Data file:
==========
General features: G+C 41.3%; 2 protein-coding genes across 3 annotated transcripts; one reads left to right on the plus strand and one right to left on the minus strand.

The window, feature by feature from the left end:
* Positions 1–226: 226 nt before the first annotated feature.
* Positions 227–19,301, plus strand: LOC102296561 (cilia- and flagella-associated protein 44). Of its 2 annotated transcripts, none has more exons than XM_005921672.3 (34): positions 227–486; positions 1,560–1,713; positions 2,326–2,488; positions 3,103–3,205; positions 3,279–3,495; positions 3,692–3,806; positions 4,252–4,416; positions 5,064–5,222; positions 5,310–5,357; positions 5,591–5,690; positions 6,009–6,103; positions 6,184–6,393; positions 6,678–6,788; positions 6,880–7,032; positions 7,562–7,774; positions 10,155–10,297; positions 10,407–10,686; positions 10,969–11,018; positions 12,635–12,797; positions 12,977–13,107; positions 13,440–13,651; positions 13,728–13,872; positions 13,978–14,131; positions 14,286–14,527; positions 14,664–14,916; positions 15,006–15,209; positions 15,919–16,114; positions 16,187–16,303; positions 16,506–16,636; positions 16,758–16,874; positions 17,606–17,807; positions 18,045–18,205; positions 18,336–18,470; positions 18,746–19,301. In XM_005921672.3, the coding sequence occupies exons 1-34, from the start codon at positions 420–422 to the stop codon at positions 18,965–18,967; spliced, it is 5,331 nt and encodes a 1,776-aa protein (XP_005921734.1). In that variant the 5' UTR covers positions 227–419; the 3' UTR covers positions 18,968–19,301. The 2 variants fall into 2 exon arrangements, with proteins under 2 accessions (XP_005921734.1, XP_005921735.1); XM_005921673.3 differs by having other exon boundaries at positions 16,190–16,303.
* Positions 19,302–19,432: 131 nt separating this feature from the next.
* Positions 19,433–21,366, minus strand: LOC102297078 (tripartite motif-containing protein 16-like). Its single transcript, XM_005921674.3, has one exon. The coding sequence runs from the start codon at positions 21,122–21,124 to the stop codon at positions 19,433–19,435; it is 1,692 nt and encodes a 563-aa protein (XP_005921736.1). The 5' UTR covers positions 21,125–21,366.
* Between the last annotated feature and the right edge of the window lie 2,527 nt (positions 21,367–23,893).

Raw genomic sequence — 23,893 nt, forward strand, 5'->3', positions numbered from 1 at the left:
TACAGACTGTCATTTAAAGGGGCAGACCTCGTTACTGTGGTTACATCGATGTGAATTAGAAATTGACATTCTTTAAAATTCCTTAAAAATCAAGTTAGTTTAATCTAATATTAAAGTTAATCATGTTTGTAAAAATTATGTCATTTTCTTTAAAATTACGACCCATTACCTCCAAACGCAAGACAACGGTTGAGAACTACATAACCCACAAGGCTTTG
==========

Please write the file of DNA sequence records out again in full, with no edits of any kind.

General features: G+C 41.3%; 2 protein-coding genes across 3 annotated transcripts; one reads left to right on the plus strand and one right to left on the minus strand.

The window, feature by feature from the left end:
* Positions 1–226: 226 nt before the first annotated feature.
* Positions 227–19,301, plus strand: LOC102296561 (cilia- and flagella-associated protein 44). Of its 2 annotated transcripts, none has more exons than XM_005921672.3 (34): positions 227–486; positions 1,560–1,713; positions 2,326–2,488; positions 3,103–3,205; positions 3,279–3,495; positions 3,692–3,806; positions 4,252–4,416; positions 5,064–5,222; positions 5,310–5,357; positions 5,591–5,690; positions 6,009–6,103; positions 6,184–6,393; positions 6,678–6,788; positions 6,880–7,032; positions 7,562–7,774; positions 10,155–10,297; positions 10,407–10,686; positions 10,969–11,018; positions 12,635–12,797; positions 12,977–13,107; positions 13,440–13,651; positions 13,728–13,872; positions 13,978–14,131; positions 14,286–14,527; positions 14,664–14,916; positions 15,006–15,209; positions 15,919–16,114; positions 16,187–16,303; positions 16,506–16,636; positions 16,758–16,874; positions 17,606–17,807; positions 18,045–18,205; positions 18,336–18,470; positions 18,746–19,301. In XM_005921672.3, the coding sequence occupies exons 1-34, from the start codon at positions 420–422 to the stop codon at positions 18,965–18,967; spliced, it is 5,331 nt and encodes a 1,776-aa protein (XP_005921734.1). In that variant the 5' UTR covers positions 227–419; the 3' UTR covers positions 18,968–19,301. The 2 variants fall into 2 exon arrangements, with proteins under 2 accessions (XP_005921734.1, XP_005921735.1); XM_005921673.3 differs by having other exon boundaries at positions 16,190–16,303.
* Positions 19,302–19,432: 131 nt separating this feature from the next.
* Positions 19,433–21,366, minus strand: LOC102297078 (tripartite motif-containing protein 16-like). Its single transcript, XM_005921674.3, has one exon. The coding sequence runs from the start codon at positions 21,122–21,124 to the stop codon at positions 19,433–19,435; it is 1,692 nt and encodes a 563-aa protein (XP_005921736.1). The 5' UTR covers positions 21,125–21,366.
* Between the last annotated feature and the right edge of the window lie 2,527 nt (positions 21,367–23,893).

Raw genomic sequence — 23,893 nt, forward strand, 5'->3', positions numbered from 1 at the left:
TACAGACTGTCATTTAAAGGGGCAGACCTCGTTACTGTGGTTACATCGATGTGAATTAGAAATTGACATTCTTTAAAATTCCTTAAAAATCAAGTTAGTTTAATCTAATATTAAAGTTAATCATGTTTGTAAAAATTATGTCATTTTCTTTAAAATTACGACCCATTACCTCCAAACGCAAGACAACGGTTGAGAACTACATAACCCACAAGGCTTTG